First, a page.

Spirits are graded with unusual parameters in The New York International Spirits Competition (NYISC).
Judges still blind-taste entries, and receive info about style, age and geographical origin. But they also get to see the market price of each spirit, and taste entries in sets of price ranges. Judges can therefore decide whether a spirit’s quality matches its retail cost.
This is taken strongly into account when awarding medals. For example, a whiskey that earns silver at $75 may have gotten gold at fifteen dollars cheaper.
NYISC judges are well suited to critique this cost-to-quality ratio. All tasters are trade professionals: retail buyers, restaurant owners, professional mixologists, hotel beverage directors, distributors, importers, etc. The competition does not bring in full-time writers or bloggers – only those with purchasing power.
This also holds true for all other judging events held by its host organization, International Beverage Competitions. The company organizes similar competitions for beer and wine. And beyond these three annual New York events, matching competitions also take place in Berlin, Melbourne and Asia. All 12 events are judged entirely by trade professionals.
“Only trade buyers know what the customers actually want, and at what price, because they’re the ones interacting with the consumers,” explains Adam Levy, founder of International Beverage Competitions.
No Medal Factory
Levy launched his first event seven years ago, after reading how some major alcohol competitions award medals to more than 84% of entries. His judging is not as generous.
“We’re not a medal factory,” explains Levy, who also runs the alcohol news/reviews website, Alcoholprofessor.com. Levy points out that he has no financial motives with the outcomes of his competitions. He runs a tech company full-time and pursues alcohol ventures as a hobby. He owns no shares in alcohol-related businesses.
That’s to the point. His goal is an alcohol competition that’s as fair and impartial as possible. Products do not receive medals simply for submitting. Of the approximately 600 spirits entered into the 2016 New York International Spirits Competition, only nine won double gold, while 71 won gold, 143 won silver and 120 won bronze.
Other competitions are not so stingy with accolades. And Levy has strategically kept the entry fee the same since from day one, $300 per spirit, while the judges he pays only $250. “That’s my way of saying that I respect their time, but I don’t own their conscience,” he explains.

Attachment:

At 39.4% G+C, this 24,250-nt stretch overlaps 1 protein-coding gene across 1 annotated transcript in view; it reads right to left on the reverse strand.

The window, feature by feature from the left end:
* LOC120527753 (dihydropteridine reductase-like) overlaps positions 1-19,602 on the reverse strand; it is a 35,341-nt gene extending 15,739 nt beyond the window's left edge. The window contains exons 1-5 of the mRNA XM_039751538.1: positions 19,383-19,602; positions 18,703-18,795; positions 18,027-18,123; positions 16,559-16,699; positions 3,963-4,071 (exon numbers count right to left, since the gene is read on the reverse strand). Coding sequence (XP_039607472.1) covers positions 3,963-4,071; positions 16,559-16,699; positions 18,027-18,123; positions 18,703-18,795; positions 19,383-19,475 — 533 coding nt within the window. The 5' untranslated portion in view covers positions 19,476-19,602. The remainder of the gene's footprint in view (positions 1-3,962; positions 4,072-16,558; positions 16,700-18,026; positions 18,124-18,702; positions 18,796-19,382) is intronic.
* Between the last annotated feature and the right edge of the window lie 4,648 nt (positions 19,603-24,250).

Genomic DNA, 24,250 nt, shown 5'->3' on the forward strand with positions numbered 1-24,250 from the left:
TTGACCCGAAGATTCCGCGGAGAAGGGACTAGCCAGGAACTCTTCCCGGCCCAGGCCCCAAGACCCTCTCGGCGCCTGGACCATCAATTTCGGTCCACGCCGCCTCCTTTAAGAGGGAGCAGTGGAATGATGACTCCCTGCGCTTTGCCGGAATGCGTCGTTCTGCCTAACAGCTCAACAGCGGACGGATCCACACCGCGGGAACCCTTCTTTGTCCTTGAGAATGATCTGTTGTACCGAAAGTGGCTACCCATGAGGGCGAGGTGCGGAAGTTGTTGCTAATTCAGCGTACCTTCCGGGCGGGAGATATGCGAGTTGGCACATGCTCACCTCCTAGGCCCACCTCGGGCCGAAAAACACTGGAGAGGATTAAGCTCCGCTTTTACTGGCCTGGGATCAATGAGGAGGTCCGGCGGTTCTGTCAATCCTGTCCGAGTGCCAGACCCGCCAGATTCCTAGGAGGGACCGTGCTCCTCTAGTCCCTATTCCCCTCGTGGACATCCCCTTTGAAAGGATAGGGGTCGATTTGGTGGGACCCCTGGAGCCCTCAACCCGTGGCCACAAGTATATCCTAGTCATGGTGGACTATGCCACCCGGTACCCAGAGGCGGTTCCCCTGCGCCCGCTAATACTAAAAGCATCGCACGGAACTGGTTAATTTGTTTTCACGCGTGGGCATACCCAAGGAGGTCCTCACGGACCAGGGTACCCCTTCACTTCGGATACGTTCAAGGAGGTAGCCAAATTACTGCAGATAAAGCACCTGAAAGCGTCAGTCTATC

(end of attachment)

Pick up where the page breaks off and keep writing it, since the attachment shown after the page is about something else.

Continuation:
The judges seem to appreciate the price-focused format and the legitimacy of the process.
“This is reflective of one of our responsibilities in real life,” says Scott Rosenbaum, Spirits Strategist for T Edwards Wine and participating spirits judge. As trade professionals, Rosenbaum and his peers order products based on this balance between price and quality.
Before the event begins, Levy instructs judges that a bronze medal means that they would buy a spirit for their business. A silver is for a bottle worth featuring, while gold goes to extraordinary products. Double gold is only for spirits unanimously adored by all judges. Hence the rarity of this award at IBC events, compared with its often-abundant presence at other competitions.
Judges grade entries as harshly as they would anything they consider buying in bulk.
“Price is one of the most important things in the world of spirits,” explains Francis Schott, judge, sommelier, beverage director and restaurateur of Stage Left and Catherine Lombardi. “Every year of my life I spent millions of dollars on spirits. If I don’t sell those spirits, then they’re going to sit and rot in my warehouse.”
All medals awarded come from joint decisions. After a table of judges has tasted through the flight, they compare notes and grades. Final decisions are from group averages or consensus. This format promotes discussion about each spirit, with fluid decision-making. If a unanimous verdict cannot be reached, judges can send the spirit to another table, where judges there can break the tie.
Of course, judges do not know what brands they taste. Should a spirit catch their palate, however, judges are all allowed into the product room after results have been tallied, so that they can find out what was in that memorable pour. After all, these competitions are also about education and discovery.
Levy hopes his events also help consumers and trade professionals find new products. “The judges will discover things here that they’ll use later on,” he explains. “I want this to be a platform for that.”
The competition is willing to accept and judge all manners of spirits. This generates assessment of products that typically are not heavily reviewed. For instance: flavored whiskey.
“It’s a style of spirits that can sometimes get looked down upon,” Schott says. “But a good competition like this can help give consumers and retailers useful info about flavored whiskeys.”
After all, even connoisseurs who may turn up their nose at flavored whiskeys have to admit that the style has a place and use. Some consumers simply like the style, and flavored whiskeys will always have utility in cocktails.
And like all spirits, wine and beer, they have a place for fair, partial and price-oriented grading by trade professionals in the International Beverage Competitions.